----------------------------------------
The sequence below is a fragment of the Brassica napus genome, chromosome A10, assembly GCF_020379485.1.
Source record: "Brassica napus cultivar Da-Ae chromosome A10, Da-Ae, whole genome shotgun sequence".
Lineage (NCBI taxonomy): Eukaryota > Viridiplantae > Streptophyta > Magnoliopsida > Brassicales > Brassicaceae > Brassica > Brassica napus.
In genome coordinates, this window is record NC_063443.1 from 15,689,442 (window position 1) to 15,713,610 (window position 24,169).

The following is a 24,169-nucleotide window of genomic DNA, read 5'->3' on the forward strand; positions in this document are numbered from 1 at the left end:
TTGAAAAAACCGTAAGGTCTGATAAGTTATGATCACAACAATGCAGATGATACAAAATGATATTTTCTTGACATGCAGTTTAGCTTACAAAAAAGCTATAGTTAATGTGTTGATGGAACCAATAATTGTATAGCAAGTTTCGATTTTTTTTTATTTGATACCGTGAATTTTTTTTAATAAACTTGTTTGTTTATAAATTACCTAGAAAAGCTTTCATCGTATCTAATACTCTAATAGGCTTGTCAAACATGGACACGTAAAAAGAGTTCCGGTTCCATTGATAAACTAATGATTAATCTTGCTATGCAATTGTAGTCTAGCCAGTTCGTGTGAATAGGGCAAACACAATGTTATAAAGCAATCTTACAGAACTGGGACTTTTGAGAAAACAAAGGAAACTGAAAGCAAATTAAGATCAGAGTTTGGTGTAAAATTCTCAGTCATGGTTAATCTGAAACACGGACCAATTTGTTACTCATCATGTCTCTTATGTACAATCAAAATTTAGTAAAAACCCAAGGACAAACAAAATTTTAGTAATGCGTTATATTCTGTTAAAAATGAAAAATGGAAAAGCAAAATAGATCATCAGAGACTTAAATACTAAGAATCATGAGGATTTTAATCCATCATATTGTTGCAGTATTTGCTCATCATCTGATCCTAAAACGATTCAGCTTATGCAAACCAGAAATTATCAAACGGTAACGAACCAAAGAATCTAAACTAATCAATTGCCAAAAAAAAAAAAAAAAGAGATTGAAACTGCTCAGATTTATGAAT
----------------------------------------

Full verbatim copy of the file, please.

The sequence below is a fragment of the Brassica napus genome, chromosome A10, assembly GCF_020379485.1.
Source record: "Brassica napus cultivar Da-Ae chromosome A10, Da-Ae, whole genome shotgun sequence".
Lineage (NCBI taxonomy): Eukaryota > Viridiplantae > Streptophyta > Magnoliopsida > Brassicales > Brassicaceae > Brassica > Brassica napus.
In genome coordinates, this window is record NC_063443.1 from 15,689,442 (window position 1) to 15,713,610 (window position 24,169).

The following is a 24,169-nucleotide window of genomic DNA, read 5'->3' on the forward strand; positions in this document are numbered from 1 at the left end:
TTGAAAAAACCGTAAGGTCTGATAAGTTATGATCACAACAATGCAGATGATACAAAATGATATTTTCTTGACATGCAGTTTAGCTTACAAAAAAGCTATAGTTAATGTGTTGATGGAACCAATAATTGTATAGCAAGTTTCGATTTTTTTTTATTTGATACCGTGAATTTTTTTTAATAAACTTGTTTGTTTATAAATTACCTAGAAAAGCTTTCATCGTATCTAATACTCTAATAGGCTTGTCAAACATGGACACGTAAAAAGAGTTCCGGTTCCATTGATAAACTAATGATTAATCTTGCTATGCAATTGTAGTCTAGCCAGTTCGTGTGAATAGGGCAAACACAATGTTATAAAGCAATCTTACAGAACTGGGACTTTTGAGAAAACAAAGGAAACTGAAAGCAAATTAAGATCAGAGTTTGGTGTAAAATTCTCAGTCATGGTTAATCTGAAACACGGACCAATTTGTTACTCATCATGTCTCTTATGTACAATCAAAATTTAGTAAAAACCCAAGGACAAACAAAATTTTAGTAATGCGTTATATTCTGTTAAAAATGAAAAATGGAAAAGCAAAATAGATCATCAGAGACTTAAATACTAAGAATCATGAGGATTTTAATCCATCATATTGTTGCAGTATTTGCTCATCATCTGATCCTAAAACGATTCAGCTTATGCAAACCAGAAATTATCAAACGGTAACGAACCAAAGAATCTAAACTAATCAATTGCCAAAAAAAAAAAAAAAAGAGATTGAAACTGCTCAGATTTATGAAT